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Greg Kirkman
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Posted: July 20 2016 at 10:38pm | IP Logged | 1 post reply

Okay...


"The Paradise Syndrome" (Yeah, okay, not the worst.)

"Day of The Dove" (Sure, why not. Also, Kang.)

"Requiem For Methuselah" (Mostly kinda-sorta good.)

"All Our Yesterdays" (Comes within hailing distance of being a lower-tier second season episode.)

"Beyond The Farthest Star" (A solid first-contact/mystery story.)

"Yesteryear" (Well, DUH!)

"One of Our Planets is Missing" (Another solid story, even if a bit too much the vein of "The Immunity Syndrome".)

"More Tribbles, More Troubles" (Eh, why not?)

"The Survivor" (Pretty solid mystery/tragic romance story.)

"Mudd's Passion" (Because more Harry Mudd!)

"The Time Trap" (Interesting premise, and more Kirk vs. Kor!)

"The Slaver Weapon" (A great little Larry Niven story.)

"The Eye of The Beholder" (Derivative of "The Cage", but still fun.) 

"The Jihad" (A little more Saturday-morning cartoon than STAR TREK, but still interesting.)

"Bem" (Eh, why not. Points for having been originally conceived for the live-action show.)

"Albatross" (A decent McCoy-centric story.)

"How Sharper Than a Serpent's Tooth" (Perhaps a bit too reminiscent of "Who Mourns For Adonais?", but still fun.)

"The Counter-Clock Incident" (A backwards-running antimatter universe, and Robert April!)



Edited by Greg Kirkman on July 21 2016 at 2:01pm
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Mark Haslett
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Posted: July 21 2016 at 12:33am | IP Logged | 2 post reply

Thank you, Greg.

Having caught the original series in syndication growing up, I didn't know the 3 seasons account for the wild swings in quality. My mind just kind of jettisoned the lame episodes. As a result, I'm no longer really familiar with either s3 or the animated show. But "New Visions" has me hungry for what else might also be "good enough" to force my brain to remember, so Kirkman's Se3 is official enough for me!
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Greg Kirkman
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Posted: July 21 2016 at 1:07am | IP Logged | 3 post reply

I look at the third season as being akin to the 1960s BATMAN TV show.

As a kid, you're taken in by all of the razzle-dazzle of it: bright colors, adventure, etc. As an adult, you plainly see just how goofy it all is (intentionally in the case of BATMAN, not intentionally in the case of TREK), and just how off-model it is when compared to those stellar first two seasons of TREK.

As for TAS, I first caught a few episodes in reruns on Nickelodeon, in the mid-80s, but it wasn't until the DVD release in 2006(!) that I finally sat down and watched the entire series. It was like finding money on the street. NEW STAR TREK! With the original cast! Of course, the cartoon--by the very nature of the medium and the target audience--isn't quite up to the level of the first two seasons of the live-action show, but it's still (usually) very well-written (especially compared to contemporary cartoon shows like, say, FAT ALBERT AND THE COSBY KIDS), and feels authentic.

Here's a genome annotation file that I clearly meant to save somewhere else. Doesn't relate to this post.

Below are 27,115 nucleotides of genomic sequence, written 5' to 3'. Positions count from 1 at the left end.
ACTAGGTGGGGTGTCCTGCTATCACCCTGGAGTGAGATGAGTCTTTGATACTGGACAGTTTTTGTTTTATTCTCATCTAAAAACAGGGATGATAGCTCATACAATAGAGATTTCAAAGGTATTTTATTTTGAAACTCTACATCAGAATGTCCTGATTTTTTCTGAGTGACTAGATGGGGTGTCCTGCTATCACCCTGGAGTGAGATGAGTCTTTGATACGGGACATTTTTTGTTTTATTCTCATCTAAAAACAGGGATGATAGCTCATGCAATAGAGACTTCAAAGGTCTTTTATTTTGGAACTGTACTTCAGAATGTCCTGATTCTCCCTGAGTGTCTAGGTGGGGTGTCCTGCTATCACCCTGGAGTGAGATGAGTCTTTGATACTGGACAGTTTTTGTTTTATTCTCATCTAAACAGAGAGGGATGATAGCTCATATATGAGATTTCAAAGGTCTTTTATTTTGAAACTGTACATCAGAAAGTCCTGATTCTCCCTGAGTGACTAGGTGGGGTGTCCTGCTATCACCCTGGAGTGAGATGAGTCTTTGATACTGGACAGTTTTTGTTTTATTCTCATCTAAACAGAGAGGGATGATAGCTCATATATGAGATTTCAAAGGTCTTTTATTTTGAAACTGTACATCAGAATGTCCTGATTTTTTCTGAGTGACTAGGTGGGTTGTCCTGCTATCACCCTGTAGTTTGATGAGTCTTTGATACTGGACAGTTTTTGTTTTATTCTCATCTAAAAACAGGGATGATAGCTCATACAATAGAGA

The biggest point against it is the oh-so-limited animation. But, the actual designs for sets and characters are quite good. There's that sense of unlimited budget and scope which the live-action show couldn't quite achieve. The core cast often feel more in-character than they do during the third season, although the depth of their characterization is more limited, due to the medium and the half-hour format.

Some episodes are quite good, and some are not so good. But, overall, I think it's a worthwhile addition to one's viewing list, even if I still can't quite decide whether it should be considered canonical! 


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Brian Hague
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Posted: July 21 2016 at 5:53am | IP Logged | 4 post reply

The animated Star Trek is fairly amazing when you consider that we could easily have had unfamiliar voice actors in the roles (high, squeaky voiced Michael Bell as Kirk, anyone?) playing mentor to a small group of Brady Kids-style cadets or the bridge crew bubble-gum-rocking us out each episode on space-guitars and synthesizers, over a montage of being chased from left to right across our screens and then, of course, right to left...

As it was, Roddenberry insisted that something called Star Trek actually BE Star Trek. D.C. Fontana did her best to bring in real writers creating real scripts, and the actors themselves showed up and played it for real, even on those occasions when they were all but literally phoning it in. Nimoy put himself out there to ensure the parts would be played by the actual performers. Even Walter Koenig who was not in the regular cast contributed an episode.